Published on October 22, 2021 by Shiba Kumar Khuntia
All focus is on when the Fed will start tapering its bond-buying programme to position itself for interest rate hikes. Sooner rather than later seems to be the official stand given the improvement in the unemployment rate (4.8% in September 2021 versus 14.8% in April 2020) amid an increase in inflation (5.3% expected in September 2021 following 5.3% in August 2021 versus 1.3% in August 2020). The recent increase in inflation, which we think is transitory and driven by supply-chain constraints, has compelled the Fed to start thinking about tapering its existing USD120bn monthly bond-buying programme started in March 2020. This is understandable given the marginal utility of stimulus decreases as an economy comes out of recession. Typically, tapering would lead to a rise in bond yields globally while emerging economies witness capital outflows and currency depreciation. Furthermore, stock markets react negatively to tapering announcements, such as in 2013. However, we do not expect significant volatility in the market this time round given the improved reserve adequacy in emerging economies and gradual improvement in supply chains by 4Q, which should ease inflationary pressures.
Fed tapering hot on the anvil
At the July 2021 FOMC meeting, most committee members believed the time has come to reduce asset purchases, but they did not indicate a timeline. At the September 2021 meeting, the Fed chair proposed completing tapering by mid-2022, but again came shy of announcing a specific timeline. So, the question remains, how soon will the Fed announce tapering? We believe that whenever it does, it will be a gradual process aimed at positioning itself for interest rate hikes towards the end of 2022 or early 2023. The Fed likely wants to see further strength in the economy given that September 2021 non-farm payroll data (added 194,000 jobs) was below consensus (500,000 jobs), mainly due to the effects of the delta variant.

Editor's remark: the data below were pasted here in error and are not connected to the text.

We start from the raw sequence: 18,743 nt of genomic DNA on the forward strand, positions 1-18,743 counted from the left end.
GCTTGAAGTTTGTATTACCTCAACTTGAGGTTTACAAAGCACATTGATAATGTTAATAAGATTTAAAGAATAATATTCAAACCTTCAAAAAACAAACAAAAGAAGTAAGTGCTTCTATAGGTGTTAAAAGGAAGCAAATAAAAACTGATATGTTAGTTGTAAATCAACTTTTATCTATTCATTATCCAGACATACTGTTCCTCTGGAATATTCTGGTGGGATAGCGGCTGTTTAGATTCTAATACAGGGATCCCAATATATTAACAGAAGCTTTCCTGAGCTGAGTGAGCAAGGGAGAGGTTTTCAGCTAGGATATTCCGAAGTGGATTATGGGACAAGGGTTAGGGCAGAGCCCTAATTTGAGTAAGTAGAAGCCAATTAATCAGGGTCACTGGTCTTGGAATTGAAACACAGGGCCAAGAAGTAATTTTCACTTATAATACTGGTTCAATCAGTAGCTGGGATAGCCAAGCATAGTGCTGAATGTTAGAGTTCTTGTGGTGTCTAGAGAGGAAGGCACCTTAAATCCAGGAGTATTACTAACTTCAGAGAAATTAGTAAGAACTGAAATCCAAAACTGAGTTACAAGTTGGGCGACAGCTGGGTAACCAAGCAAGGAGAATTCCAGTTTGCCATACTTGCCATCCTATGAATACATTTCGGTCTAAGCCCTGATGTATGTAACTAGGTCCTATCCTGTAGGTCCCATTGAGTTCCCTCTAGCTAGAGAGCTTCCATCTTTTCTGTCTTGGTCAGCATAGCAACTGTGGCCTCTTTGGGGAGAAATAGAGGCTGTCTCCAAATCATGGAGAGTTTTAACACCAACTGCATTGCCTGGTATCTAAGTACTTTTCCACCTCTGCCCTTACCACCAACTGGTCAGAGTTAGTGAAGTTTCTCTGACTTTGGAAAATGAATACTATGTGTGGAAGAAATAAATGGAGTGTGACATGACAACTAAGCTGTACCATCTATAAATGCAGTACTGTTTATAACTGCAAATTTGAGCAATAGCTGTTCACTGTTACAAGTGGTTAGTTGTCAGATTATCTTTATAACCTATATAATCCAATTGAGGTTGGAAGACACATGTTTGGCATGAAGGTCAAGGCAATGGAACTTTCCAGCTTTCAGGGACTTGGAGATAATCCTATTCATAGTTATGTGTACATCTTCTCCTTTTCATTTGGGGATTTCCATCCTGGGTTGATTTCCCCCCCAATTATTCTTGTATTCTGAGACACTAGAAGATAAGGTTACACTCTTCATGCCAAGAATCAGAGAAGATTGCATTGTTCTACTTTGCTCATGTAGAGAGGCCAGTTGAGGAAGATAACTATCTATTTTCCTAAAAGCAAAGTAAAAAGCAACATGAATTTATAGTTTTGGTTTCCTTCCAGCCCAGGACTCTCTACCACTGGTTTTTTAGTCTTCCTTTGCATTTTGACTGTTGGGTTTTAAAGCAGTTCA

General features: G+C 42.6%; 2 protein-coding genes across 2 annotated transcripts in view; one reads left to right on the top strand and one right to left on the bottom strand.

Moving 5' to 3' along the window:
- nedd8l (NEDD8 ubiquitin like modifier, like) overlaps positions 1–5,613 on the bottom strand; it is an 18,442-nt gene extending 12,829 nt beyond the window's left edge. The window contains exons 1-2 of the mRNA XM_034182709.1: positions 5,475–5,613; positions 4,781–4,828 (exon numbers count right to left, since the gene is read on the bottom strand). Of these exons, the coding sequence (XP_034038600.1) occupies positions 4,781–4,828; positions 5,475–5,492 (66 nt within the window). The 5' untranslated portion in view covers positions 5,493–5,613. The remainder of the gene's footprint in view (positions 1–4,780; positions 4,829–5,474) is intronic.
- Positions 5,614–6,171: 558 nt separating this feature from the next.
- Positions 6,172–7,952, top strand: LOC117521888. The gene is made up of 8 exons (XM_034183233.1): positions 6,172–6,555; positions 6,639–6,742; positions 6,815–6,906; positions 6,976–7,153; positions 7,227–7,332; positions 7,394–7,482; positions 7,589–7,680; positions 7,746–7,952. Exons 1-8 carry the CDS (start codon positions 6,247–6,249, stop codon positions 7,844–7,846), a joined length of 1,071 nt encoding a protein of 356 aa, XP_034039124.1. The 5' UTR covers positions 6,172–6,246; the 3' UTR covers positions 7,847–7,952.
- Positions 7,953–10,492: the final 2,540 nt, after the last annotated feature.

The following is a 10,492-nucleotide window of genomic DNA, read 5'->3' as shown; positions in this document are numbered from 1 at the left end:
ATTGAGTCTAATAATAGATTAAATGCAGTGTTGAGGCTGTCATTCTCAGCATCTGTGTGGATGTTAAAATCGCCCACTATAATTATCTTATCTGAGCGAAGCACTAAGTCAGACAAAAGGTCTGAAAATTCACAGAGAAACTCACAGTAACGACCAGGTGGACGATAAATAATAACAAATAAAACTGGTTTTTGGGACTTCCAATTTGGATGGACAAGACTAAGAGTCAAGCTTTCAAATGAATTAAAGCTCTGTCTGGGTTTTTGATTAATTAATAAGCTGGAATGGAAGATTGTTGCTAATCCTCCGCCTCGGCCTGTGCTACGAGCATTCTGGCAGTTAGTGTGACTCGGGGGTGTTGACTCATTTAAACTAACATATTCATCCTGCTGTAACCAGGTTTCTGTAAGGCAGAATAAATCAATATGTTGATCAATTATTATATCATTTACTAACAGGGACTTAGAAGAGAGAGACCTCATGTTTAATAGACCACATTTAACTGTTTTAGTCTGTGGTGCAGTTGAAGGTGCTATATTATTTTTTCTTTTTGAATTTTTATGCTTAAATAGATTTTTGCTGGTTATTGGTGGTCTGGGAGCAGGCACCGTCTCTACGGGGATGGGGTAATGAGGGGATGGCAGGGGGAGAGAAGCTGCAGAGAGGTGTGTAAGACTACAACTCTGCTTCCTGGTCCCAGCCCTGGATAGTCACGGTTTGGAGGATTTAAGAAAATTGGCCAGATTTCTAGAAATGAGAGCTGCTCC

We believe the Fed will likely announce the tapering timeline at its November 2021 meeting, to normalise its balance sheet (USD8.5tn in assets as of September 2021 versus USD5tn in March 2020) and put a cap on the inflation rate amid a solid improvement in real GDP growth (c.6.5% YTD 2021 versus c.1.6% from 2013 to 2020), due to the pandemic’s base effect, improved corporate earnings and reducing unemployment. We think tapering may start in December 2021 or January 2022. USD15-20bn of tapering every month from January 2022 to June 2022 would translate into USD540-645bn of stimulus cumulatively from November 2021 to June 2022, almost equivalent to the QE2 stimulus programme announced in 2010.
Tapering to raise bond yields, pressure highly levered companies
Tapering has historically affected financial markets, with capital outflows and currency depreciation in emerging markets followed by rising bond yields. The Fed’s tapering announcement in 2013 led to a spike in the 10-year bond yield to c.3.0% by year-end from c.1.9% in January 2013. Hence, we think highly leveraged and capital-intensive companies would see an increase in their interest cost burden.